The European Parliament is set to approve on Wednesday (12 February) a trade agreement with Vietnam, despite some MEPs and NGOs seeking to postpone their consent until the human rights situation improves in the country.
The agreement, concluded after six years of negotiations, would be the most ambitious deal signed with a developing nation.
It will eliminate 99% of the tariffs over a seven-year period and will reduce other non-tariff barriers for cars wines and spirits. It will also protect Europe’s geographical indications on products including Champagne, Rioja and Parmigiano.
“The deal will give a boost to the prosperity both of the EU and Vietnam, and represents a great opportunity for European exporters and investors”, said Parliament’s rapporteur, Belgian conservative Geert Bourgeois.
Vietnam is known for its textile and technology exports, especially smartphones. Samsung represents around 20% of the goods the country sends overseas.
But human rights organizations and some political groups were calling to postpone the approval until the country improves further its human rights and labour conditions.
During the debate held in the plenary of Tuesday, political groups including the EPP, Socialists, the liberal Renew Europe group and conservatives spoke in favour of giving their consent to their agreement, while the Identity and Democracy, the Greens and the Left-GUE were against.
Following the Parliament’s blessing, the agreement must be approved by the Council. The investment protection agreement must also be ratified by the 27 member states.
Speaking before the plenary, Trade commissioner, Phil Hogan, said that “the benefits of the agreement are many” and described the commitments taken by Vietnam to progress on some of the outstanding issues as “encouraging”.
He recalled that, thanks to EU pressure, the country has ratified six out of eight International Labour Organization conventions, and the remaining two will be adopted by 2023. In addition, he said that child labour has been significantly reduced.
But human rights continued to be “certainly an area of concern”, Hogan said.
He said, however, that “failure to ratify the deal will leave us with fewer options to pursue the reform agenda in Vietnam”.
A majority of MEPs spoke in favour of using the tools provided by the new framework to improve the human rights and labour conditions on the ground.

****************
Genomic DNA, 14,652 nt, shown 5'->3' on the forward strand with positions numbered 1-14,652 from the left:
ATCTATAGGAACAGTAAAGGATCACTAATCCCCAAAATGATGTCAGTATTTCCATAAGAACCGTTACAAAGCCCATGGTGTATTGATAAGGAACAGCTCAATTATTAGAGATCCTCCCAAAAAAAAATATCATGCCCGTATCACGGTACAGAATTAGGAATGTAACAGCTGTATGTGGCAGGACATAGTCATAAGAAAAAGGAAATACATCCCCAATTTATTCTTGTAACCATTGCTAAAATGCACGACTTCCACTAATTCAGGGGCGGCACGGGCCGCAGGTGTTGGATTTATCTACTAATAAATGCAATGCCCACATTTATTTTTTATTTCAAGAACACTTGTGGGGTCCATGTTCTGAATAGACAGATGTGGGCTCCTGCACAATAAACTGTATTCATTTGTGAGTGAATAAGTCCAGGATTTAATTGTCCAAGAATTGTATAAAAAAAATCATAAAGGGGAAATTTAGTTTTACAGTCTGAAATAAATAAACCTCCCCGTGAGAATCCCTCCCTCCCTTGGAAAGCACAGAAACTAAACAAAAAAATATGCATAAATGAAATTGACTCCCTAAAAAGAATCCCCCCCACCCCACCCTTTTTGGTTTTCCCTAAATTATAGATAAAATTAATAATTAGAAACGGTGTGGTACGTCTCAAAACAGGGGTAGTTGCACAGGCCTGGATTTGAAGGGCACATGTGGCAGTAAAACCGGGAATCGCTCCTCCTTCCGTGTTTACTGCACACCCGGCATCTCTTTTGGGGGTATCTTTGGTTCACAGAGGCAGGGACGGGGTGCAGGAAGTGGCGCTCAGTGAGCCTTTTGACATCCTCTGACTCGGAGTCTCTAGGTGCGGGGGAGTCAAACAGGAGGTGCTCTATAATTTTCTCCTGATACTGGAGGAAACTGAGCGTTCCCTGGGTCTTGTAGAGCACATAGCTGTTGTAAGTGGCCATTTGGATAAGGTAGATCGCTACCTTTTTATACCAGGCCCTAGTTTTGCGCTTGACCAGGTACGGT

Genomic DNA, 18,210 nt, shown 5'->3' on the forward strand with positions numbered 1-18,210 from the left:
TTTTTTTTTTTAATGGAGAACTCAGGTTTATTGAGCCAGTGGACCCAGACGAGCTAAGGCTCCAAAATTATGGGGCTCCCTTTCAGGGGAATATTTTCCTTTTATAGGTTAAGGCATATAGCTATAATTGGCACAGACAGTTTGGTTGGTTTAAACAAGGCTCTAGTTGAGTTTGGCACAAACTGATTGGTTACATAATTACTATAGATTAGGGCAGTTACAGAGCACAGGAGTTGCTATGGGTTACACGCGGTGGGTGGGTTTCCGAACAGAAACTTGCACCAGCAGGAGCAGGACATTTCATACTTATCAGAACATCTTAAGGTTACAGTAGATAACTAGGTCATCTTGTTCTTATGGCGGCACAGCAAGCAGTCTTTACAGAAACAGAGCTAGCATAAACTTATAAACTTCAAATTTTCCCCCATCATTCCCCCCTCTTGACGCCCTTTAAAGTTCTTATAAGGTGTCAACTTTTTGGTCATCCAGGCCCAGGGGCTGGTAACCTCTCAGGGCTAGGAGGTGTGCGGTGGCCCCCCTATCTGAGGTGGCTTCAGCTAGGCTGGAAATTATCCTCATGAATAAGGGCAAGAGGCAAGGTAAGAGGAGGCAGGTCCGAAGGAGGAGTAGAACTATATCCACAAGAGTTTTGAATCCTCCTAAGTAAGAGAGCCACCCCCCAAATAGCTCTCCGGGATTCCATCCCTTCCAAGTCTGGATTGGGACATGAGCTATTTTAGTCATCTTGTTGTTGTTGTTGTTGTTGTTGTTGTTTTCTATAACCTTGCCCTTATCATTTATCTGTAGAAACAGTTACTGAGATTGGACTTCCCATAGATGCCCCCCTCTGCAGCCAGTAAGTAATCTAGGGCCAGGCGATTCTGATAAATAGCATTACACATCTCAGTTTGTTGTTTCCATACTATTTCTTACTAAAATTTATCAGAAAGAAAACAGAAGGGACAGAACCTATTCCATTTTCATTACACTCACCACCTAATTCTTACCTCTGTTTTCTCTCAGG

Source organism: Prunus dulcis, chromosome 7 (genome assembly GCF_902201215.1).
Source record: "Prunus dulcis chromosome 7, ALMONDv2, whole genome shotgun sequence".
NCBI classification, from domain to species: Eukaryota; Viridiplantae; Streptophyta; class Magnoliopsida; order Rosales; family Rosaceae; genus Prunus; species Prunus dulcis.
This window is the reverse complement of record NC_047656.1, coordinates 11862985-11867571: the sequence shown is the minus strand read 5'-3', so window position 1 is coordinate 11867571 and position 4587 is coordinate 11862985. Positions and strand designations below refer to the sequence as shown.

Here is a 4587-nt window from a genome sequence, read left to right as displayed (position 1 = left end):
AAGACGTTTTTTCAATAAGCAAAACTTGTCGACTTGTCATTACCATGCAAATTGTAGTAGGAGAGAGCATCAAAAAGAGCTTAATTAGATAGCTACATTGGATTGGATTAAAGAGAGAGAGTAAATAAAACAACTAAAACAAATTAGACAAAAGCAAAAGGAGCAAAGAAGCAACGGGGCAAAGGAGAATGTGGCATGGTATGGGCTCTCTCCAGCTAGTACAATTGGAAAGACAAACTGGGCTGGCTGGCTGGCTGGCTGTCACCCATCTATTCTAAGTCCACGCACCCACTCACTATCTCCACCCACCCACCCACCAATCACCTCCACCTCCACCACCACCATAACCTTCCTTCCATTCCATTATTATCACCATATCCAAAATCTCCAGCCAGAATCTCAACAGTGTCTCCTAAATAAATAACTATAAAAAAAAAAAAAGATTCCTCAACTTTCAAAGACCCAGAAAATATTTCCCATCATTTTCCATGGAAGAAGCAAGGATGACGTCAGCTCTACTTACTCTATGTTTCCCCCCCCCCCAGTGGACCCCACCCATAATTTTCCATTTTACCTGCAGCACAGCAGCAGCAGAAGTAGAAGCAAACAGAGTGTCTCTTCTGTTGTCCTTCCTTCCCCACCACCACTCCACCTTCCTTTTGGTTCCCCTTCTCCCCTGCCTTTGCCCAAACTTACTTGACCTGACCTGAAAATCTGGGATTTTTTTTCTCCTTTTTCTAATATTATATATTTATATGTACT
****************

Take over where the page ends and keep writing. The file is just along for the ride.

For example, as part of the agreement, Vietnam will set up an advisory board with the participation of civil society organisations to monitor the implementation of the deal and raise concerns in those fields.
The chair of the Parliament’s International Trade Committee, Bernd Lange, argued that the change in the country would come by getting closer.
“We have to try via dialogue to bring an improvement of the situation for the people in Vietnam” he added.
Speaking to reporters before the debate, Lange warned that failing to approve the deal at this stage could benefit the conservative wing of the Communist Party in the country against the reforms, ahead of their major party Congress next year.
But some MEPs recalled that their consent would come amid a worsening human rights situation in the country and criticised its poor environmental credentials.
“We have to note that the Green Deal and human rights are about not to be respected by this house”, said Green MEP, Saskia Bricmont.
Emmanuel Maurel, member of the United Left/GUE, also disagreed with the optimism expressed by some of his colleagues and the Commission about the positive impact of the agreement as it would affect European workers “in the most vulnerable sectors”, like textiles.
He added that “you are either extremely naïf or extremely hypocritical on human rights”.
A group of 28 NGOs sent a letter to MEPs on 4 February requesting a postponement of their consent “until the Vietnamese government agrees to meet concrete and verifiable benchmarks to protect labour rights and human rights.”
According to Human Rights Watch, “Vietnam did little to improve its abysmal human rights record in 2019,” and continues to restrict all basic civil and political rights and prohibits.
(Edited by Benjamin Fox)